A Lullaby of Lies

While most Americans were sitting out on their decks barbecuing over the Memorial Day weekend, our leaders were planning to barbecue a few Pakistanis, as the Washington Post reported:

“The U.S. military is reviewing options for a unilateral strike in Pakistan in the event that a successful attack on American soil is traced to the country’s tribal areas, according to senior military officials.”

Hey, wait a minute: I thought Attorney General Eric Holder has supposedly already established that the Pakistani Taliban were directly involved in the Times Square bombing attempt – which, although not successful, did succeed in generating shockwaves from Washington to Islamabad.

Well, not quite: the evidence for the existence of a “network” supposedly assisting Shahzad – consisting, so far, of three Pakistani-Americans and immigrants living in the US – is far less solid than Holder and the Obama administration would have us believe. In the case of Aftab Khan, a gas station attendant and Pakistani immigrant arrested at his home in Watertown, Mass., the only piece of evidence they can come up with is Shahzad’s phone number, which was stored on a phone said to be Khan’s and written on a piece of paper found in the apartment.

Shahzad’s phone number was doubtless in the possession of a number of individuals, and this factoid is a pretty thin reed on which to hang a case – let alone one which has become a pivot point for war. The extreme tenuousness of this alleged “link” was underscored during the immigration hearing on the case, when the government failed to produce the agent who conducted the search, and so it could not be established that the phone and the paper actually belonged to Khan. According to Khan’s lawyer, only the name “Faisal” was written on an envelope, sans any telephone number: Khan has a relative named Faisal, who lives in Watertown, Massachusetts. To add to all this, the Boston Globe reports that, according to Aftab Khan’s lawyer, his client “had high-security clearance in his civilian job as a convoy commander on the US Army base in Kuwait.” “If he was a threat,” says Saher J. Macarius, who represents Aftab and his cousin, Pir Khan, “he would have caused more damage on the soil of the US Army when he was in Kuwait,” the lawyer said. The prisoner, for his part, denies knowing, meeting or ever speaking with Shahzad.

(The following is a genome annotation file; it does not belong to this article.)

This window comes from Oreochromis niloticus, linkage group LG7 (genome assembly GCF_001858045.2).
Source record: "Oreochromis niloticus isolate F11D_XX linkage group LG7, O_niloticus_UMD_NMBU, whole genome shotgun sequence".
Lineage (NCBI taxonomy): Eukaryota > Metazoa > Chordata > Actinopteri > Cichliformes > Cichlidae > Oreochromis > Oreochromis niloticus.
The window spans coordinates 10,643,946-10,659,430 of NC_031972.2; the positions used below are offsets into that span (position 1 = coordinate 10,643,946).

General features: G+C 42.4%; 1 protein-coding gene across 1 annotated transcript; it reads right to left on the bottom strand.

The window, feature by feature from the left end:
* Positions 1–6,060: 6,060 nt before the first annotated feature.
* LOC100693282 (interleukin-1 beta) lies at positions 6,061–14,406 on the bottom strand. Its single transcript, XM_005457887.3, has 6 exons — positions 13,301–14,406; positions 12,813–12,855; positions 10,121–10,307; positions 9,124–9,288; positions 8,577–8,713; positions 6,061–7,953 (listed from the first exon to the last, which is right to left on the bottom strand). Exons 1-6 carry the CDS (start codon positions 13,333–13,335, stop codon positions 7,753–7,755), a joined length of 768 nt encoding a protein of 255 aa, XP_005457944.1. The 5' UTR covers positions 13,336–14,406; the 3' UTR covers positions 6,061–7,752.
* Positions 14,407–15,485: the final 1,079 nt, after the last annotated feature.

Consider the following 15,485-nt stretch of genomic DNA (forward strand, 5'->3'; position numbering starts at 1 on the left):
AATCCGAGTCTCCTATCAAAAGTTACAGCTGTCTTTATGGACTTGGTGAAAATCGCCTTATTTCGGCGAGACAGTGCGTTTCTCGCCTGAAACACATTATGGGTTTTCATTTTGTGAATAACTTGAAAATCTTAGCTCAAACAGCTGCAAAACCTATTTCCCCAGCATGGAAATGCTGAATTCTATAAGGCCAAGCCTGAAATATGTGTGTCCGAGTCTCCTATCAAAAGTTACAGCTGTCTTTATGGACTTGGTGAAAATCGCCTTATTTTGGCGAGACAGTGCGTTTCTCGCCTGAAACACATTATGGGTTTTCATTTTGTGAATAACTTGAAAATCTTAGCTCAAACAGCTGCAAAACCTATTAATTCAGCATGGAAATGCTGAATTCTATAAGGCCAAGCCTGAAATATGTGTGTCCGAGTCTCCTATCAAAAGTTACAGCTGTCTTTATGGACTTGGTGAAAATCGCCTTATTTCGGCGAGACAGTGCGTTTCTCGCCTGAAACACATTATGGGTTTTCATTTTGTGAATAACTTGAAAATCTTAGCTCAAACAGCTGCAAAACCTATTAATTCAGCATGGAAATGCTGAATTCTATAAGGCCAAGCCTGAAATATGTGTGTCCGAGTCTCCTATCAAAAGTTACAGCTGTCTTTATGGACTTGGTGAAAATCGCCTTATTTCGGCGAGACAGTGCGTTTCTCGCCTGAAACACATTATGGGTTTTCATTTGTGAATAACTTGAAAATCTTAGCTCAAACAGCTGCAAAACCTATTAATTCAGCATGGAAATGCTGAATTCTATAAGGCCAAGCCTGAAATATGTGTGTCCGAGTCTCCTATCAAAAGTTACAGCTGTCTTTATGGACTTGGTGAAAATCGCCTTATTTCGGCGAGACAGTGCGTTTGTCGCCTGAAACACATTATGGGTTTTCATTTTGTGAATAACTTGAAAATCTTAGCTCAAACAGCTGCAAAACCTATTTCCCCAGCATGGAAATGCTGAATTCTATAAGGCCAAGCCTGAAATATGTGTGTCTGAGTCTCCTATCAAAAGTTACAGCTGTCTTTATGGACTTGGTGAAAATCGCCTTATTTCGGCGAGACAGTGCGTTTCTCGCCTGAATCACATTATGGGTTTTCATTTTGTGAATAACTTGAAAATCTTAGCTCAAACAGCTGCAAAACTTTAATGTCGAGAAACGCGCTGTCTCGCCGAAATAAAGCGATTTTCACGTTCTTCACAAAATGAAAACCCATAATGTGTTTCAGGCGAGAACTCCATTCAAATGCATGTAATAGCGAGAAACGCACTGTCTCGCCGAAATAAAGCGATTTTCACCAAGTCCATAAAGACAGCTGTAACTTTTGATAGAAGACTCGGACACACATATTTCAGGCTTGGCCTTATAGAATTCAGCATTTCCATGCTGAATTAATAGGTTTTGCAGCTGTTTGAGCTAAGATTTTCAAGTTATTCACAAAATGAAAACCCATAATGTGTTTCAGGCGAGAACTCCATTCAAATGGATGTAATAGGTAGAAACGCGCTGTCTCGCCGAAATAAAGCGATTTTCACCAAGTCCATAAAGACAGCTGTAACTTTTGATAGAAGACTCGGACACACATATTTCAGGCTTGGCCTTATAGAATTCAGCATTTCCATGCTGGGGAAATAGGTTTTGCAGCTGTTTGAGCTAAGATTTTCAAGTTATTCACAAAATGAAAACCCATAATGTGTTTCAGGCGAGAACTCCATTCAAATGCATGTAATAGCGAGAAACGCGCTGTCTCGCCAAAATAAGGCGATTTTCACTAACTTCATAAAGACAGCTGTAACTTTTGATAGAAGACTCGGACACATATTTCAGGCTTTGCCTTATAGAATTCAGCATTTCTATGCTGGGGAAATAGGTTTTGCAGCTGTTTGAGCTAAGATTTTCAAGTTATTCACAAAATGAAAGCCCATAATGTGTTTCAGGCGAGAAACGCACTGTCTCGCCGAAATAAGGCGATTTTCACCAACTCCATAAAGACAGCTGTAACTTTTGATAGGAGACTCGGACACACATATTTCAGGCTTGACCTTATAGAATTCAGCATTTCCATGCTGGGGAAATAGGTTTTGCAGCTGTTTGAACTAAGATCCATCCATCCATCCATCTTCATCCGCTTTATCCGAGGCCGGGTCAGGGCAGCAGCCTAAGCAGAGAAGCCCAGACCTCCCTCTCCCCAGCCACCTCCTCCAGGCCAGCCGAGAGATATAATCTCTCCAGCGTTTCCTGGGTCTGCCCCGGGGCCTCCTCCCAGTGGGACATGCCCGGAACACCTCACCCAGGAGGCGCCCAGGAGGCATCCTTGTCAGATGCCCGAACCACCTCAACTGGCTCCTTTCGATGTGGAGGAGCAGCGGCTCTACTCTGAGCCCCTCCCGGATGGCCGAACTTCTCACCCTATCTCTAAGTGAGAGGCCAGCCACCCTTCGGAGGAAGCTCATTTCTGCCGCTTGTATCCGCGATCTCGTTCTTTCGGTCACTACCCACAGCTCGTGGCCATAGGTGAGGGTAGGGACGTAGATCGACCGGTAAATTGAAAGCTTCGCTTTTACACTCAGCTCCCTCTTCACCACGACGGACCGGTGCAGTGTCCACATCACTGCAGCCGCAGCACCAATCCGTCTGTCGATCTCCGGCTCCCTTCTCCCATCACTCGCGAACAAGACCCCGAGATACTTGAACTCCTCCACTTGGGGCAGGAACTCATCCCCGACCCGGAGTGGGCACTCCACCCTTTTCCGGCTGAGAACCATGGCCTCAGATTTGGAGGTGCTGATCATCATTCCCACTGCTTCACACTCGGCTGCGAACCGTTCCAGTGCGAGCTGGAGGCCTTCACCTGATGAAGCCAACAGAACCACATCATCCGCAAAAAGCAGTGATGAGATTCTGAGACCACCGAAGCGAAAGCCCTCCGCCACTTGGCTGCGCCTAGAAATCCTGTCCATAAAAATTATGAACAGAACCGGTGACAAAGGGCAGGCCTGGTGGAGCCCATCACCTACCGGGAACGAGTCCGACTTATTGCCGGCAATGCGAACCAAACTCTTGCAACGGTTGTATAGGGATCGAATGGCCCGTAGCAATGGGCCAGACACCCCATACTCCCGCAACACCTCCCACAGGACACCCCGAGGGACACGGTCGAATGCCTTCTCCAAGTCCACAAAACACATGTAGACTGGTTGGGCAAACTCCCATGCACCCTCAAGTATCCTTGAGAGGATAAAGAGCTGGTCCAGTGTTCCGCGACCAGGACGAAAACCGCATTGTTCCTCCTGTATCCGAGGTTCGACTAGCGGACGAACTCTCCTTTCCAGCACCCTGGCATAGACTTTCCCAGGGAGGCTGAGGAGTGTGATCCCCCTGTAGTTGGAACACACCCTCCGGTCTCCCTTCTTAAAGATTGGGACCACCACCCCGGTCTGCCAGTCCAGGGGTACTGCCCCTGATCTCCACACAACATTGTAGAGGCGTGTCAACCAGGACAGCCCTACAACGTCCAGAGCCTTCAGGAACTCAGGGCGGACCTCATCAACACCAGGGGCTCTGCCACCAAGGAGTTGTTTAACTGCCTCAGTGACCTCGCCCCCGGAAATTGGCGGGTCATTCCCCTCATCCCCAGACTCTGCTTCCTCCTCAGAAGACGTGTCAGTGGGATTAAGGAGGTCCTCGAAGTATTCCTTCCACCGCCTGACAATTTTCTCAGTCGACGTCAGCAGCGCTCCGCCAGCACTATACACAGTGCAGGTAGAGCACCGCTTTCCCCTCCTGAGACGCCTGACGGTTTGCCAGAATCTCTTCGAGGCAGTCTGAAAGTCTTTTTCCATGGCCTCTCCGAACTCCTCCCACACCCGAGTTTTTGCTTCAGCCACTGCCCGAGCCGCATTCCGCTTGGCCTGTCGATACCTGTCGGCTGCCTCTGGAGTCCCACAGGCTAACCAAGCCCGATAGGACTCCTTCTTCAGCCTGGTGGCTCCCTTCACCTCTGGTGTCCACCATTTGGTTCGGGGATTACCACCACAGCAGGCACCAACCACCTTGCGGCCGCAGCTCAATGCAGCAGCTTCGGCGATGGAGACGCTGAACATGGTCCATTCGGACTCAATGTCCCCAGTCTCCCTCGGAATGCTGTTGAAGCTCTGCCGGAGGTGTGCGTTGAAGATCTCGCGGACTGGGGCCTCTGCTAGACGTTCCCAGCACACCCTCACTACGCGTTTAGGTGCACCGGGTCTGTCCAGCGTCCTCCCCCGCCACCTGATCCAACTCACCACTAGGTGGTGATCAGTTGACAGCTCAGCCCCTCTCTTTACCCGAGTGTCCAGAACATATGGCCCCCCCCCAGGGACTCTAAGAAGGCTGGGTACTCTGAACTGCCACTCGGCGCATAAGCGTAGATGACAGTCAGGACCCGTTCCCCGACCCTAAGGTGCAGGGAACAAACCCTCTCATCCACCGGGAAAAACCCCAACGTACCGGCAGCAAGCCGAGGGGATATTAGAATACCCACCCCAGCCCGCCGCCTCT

Aftab Khan’s cousin and room-mate, Pir Khan, a Pakistani taxi driver married to an American and a 20-year resident of the US, is also being held, and the authorities are “treating him like Osama bin Laden,” according to Barry Hoffman, the Pakistani consul in Boston. When Hoffman went to see him in the visitation area, Khan was wearing leg irons, chains, and handcuffs. He has yet to be criminally charged – and that’s justice in Barack Obama’s America.

A third detainee, Mohammad Shafiq Rahman, a 33-year-old computer programmer living in Maine and married to an American, also apparently has no real connection to Shahzad, other than to have known him very casually seven or eight years ago.

Meanwhile, in Pakistan, Adnan Ahmad, a former major in the Pakistani army arrested in connection with the “investigation” has been released: it was all a “misunderstanding,” according to Mr. Ahmad. Of the thirteen Pakistanis arrested for having alleged connections to Shahzad, seven have so far been released.

The Justice Department is saying Shahzad’s three American-based “accomplices” may not have known what he was planning: they say the detainees – being held on immigration violations – may have transferred money to Shahzad via the informal “hawala” system popular among immigrants from much of the Muslim world, where restrictions make it difficult to wire significant amounts of money out of the country. This is sufficiently vague to credibly claim a “link” or a “connection” between Shahzad and a wide variety of individuals, who may have never met or spoken to him: in short, the existence of the hawala system is a great opportunity for “investigators” to construct an elaborate conspiracy theory where none exists – one credible enough to pass muster with credulous journalists

In any case, what about this planned attack on Pakistan – just when can we expect to wake up one morning and find that we’ve fired the first shot in our next major war? The Post reports: